At the end of the course, students can apply to be selected to carry out a prosection, which is submitted for the John and Lillian Laycock Memorial and J.L. Shellshear Memorial prizes. These prosections are carried out in the two weeks following the end of the dissection course. The prosectors personally present their prosections (with an emphasis on clinical relevance) to the judging panel (3 academics and 3 surgeons). A winner and runner-up are selected and the details given to the Head of Discipline for further processing regarding prizes.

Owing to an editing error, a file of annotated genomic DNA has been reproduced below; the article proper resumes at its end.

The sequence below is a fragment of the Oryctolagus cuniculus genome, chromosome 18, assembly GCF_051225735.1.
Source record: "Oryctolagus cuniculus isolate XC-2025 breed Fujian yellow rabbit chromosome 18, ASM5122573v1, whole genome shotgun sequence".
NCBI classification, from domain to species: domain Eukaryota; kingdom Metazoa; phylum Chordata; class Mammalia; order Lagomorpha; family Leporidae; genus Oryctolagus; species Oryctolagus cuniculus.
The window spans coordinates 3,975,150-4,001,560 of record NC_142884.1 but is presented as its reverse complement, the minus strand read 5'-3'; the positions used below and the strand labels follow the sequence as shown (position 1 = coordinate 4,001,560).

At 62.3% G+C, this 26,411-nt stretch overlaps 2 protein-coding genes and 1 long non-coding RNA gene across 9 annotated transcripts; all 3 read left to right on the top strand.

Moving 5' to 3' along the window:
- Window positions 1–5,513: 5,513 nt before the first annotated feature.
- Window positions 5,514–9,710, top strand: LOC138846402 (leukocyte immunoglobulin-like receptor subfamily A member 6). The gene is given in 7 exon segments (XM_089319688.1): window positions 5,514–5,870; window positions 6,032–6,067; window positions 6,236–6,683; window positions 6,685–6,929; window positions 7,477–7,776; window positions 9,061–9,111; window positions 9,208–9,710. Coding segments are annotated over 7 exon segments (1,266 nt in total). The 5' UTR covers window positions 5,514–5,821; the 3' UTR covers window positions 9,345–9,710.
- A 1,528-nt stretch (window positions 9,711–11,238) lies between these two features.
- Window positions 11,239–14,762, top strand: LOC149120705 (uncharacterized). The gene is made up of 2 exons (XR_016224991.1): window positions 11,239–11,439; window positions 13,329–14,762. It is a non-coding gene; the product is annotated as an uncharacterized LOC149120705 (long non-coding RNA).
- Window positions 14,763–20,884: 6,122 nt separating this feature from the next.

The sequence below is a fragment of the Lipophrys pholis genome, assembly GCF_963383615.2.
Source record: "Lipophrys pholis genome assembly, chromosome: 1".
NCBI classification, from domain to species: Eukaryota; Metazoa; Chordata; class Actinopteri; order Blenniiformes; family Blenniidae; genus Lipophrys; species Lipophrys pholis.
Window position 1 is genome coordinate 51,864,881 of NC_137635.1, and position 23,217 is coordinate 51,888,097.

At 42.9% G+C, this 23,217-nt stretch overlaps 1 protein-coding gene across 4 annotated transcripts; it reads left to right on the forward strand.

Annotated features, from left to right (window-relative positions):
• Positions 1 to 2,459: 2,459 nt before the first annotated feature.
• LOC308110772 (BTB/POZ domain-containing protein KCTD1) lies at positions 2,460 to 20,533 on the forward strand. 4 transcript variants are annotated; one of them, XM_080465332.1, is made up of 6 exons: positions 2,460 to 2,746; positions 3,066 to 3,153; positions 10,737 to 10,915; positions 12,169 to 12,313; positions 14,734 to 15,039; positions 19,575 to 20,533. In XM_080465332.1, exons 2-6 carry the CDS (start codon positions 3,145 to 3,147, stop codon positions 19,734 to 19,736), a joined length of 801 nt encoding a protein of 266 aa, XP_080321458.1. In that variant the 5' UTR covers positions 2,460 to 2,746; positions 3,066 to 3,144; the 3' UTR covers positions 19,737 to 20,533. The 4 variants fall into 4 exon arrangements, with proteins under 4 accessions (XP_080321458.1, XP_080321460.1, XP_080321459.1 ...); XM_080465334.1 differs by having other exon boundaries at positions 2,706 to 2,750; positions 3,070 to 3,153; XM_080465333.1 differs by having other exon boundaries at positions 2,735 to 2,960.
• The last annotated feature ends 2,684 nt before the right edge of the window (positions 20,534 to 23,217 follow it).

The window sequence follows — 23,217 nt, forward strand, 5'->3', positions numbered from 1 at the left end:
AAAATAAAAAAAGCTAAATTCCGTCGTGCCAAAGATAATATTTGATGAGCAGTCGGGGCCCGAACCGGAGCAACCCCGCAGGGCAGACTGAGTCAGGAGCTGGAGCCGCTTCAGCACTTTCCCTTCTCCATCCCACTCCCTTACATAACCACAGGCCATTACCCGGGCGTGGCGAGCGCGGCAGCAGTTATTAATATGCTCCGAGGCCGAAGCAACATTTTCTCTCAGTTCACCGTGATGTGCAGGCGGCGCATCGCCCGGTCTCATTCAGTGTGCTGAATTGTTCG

- Ramsey-Stewart G, Burgess AW, Hill DA, Back to the future - teaching anatomy by whole body dissection, MJA 2010, Volume 193, Number 11/12, 668-671.
- Ramsey-Stewart G, May J, Contemporary teaching of anatomy is Australian Medical Schools : are we doing enough? Letters to the Editor ANZ J Surg, 2012, 82:88-9
- Burgess AW, Ramsey Stewart G, May, J et al. Team based learning methods in teaching topographical anatomy by dissection ANZ J Surg 2012 S2, 82: 457-460.
- Ramsey-Stewart G, Ramsey-Stewart E, Surgical Anatomy of the Peritoneum, 2012, RSID Sydney. (See: http://www.surganatperit.info)
If you have any enquires (beyond what is already answered on this page), please contact the course coordinator Lindsay Wing.
Coordinator of Surgical Anatomy
Room S233, Anderson Stuart building - F13
+61 2 9351 5161 - Phone